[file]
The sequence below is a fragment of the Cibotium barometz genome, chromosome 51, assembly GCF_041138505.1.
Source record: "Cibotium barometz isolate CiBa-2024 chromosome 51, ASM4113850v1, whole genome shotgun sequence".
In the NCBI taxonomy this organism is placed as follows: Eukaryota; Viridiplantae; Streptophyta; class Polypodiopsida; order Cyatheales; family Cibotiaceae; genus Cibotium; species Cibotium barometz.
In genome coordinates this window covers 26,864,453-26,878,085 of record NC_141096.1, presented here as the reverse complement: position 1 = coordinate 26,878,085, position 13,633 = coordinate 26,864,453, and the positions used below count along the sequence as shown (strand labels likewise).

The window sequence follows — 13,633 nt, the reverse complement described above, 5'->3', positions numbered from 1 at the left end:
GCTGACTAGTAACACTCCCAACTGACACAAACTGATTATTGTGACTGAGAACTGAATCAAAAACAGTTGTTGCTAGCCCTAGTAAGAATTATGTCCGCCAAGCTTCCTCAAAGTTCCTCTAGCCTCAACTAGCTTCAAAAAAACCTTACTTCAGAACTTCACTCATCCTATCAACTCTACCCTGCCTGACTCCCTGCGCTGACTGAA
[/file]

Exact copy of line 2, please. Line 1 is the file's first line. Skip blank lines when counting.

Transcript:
Source record: "Cibotium barometz isolate CiBa-2024 chromosome 51, ASM4113850v1, whole genome shotgun sequence".